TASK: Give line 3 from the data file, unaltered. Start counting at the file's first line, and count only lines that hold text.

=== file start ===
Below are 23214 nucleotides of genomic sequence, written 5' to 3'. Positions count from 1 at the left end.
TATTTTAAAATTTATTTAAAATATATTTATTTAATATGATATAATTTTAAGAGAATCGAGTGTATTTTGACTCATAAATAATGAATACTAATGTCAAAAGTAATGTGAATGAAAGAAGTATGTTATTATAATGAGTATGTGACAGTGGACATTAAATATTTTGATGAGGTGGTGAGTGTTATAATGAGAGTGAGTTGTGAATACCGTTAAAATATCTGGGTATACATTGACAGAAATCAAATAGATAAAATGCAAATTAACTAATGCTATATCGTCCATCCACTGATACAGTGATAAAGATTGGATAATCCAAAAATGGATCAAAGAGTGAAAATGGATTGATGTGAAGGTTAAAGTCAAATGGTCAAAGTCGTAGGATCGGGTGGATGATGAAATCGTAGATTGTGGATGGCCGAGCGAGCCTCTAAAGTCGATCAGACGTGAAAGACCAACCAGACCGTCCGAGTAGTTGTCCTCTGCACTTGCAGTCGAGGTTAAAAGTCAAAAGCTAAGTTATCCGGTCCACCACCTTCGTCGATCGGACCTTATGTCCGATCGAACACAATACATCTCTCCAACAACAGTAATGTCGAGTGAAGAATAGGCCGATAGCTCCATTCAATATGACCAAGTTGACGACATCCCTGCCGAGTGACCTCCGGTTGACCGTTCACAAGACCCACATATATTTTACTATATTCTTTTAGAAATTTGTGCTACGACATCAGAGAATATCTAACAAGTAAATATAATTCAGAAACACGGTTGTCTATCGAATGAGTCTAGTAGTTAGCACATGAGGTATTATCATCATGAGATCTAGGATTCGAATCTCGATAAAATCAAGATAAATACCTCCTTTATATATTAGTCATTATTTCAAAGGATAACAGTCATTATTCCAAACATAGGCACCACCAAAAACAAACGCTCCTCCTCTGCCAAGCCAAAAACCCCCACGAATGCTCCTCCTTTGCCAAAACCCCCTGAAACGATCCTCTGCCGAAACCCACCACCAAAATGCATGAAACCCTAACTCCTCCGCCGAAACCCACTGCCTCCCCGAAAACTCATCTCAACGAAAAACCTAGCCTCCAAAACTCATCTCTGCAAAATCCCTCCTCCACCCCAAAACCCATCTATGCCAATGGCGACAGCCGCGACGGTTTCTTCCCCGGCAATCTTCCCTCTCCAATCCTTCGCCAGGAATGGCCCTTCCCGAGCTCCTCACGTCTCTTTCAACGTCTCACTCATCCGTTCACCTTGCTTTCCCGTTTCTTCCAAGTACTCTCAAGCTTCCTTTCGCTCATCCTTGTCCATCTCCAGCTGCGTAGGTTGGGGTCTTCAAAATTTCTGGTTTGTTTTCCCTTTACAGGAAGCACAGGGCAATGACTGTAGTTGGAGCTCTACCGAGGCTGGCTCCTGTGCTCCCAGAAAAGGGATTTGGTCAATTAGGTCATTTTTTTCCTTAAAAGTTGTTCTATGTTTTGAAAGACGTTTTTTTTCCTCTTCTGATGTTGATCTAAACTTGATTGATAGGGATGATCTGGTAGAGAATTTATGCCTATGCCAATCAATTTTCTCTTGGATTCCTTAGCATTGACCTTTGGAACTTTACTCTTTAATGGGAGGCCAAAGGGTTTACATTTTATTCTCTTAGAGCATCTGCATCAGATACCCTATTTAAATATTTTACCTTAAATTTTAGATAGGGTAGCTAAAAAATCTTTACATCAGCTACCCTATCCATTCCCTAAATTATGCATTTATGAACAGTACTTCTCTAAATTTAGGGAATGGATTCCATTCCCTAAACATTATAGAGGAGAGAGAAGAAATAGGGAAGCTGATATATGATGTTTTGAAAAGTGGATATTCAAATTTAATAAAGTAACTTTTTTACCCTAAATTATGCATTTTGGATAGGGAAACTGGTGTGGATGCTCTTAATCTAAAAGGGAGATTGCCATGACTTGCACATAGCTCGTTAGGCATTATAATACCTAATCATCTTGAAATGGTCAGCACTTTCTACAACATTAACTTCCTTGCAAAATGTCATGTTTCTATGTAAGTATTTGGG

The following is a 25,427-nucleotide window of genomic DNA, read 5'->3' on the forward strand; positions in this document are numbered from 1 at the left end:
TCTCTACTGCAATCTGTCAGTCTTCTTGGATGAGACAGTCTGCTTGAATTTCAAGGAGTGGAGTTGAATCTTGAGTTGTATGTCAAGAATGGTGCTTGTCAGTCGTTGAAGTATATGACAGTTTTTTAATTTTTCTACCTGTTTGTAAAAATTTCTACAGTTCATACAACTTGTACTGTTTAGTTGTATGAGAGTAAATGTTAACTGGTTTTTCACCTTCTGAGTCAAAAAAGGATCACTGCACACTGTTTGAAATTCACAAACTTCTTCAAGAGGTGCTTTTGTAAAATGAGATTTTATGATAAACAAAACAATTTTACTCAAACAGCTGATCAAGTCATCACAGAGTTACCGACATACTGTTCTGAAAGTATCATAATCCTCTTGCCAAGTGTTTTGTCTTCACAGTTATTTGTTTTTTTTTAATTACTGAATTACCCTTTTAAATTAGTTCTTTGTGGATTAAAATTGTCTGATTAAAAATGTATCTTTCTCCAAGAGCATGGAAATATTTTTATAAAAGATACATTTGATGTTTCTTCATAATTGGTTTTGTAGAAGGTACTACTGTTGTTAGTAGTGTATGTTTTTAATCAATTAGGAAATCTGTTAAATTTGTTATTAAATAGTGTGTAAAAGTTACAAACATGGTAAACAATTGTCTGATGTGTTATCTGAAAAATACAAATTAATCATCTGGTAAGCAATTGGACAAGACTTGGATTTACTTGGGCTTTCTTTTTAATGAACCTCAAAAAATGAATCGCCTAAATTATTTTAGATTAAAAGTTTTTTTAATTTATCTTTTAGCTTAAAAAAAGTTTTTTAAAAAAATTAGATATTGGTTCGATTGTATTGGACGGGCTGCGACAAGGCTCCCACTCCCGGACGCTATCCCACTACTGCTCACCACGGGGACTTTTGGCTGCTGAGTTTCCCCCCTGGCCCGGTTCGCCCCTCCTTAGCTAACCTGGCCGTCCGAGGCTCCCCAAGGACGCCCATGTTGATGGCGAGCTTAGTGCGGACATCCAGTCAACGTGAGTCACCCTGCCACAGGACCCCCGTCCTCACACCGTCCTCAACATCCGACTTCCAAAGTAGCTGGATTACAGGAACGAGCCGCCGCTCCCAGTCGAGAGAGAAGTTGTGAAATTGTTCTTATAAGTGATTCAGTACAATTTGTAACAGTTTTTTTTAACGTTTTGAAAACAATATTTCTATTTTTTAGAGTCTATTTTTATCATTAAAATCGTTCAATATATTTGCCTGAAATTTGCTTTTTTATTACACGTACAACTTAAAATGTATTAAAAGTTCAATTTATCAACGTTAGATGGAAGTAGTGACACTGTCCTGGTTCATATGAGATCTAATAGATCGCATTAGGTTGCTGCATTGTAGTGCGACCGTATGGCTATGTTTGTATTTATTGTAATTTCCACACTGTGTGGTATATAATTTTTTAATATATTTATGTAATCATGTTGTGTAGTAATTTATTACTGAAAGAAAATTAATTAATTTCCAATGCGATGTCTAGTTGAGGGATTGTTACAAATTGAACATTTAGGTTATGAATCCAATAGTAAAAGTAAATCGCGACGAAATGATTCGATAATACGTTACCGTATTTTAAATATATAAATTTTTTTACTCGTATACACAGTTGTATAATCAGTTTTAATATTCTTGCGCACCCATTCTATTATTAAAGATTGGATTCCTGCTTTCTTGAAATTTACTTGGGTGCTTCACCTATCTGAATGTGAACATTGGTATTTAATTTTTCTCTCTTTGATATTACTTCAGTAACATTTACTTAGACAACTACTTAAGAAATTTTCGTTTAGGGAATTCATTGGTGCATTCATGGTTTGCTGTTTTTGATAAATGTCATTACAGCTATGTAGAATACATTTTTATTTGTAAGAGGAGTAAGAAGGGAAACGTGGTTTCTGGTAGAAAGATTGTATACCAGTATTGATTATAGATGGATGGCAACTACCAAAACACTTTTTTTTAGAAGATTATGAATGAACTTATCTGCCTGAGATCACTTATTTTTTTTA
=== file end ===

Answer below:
The following is a 25,427-nucleotide window of genomic DNA, read 5'->3' on the forward strand; positions in this document are numbered from 1 at the left end: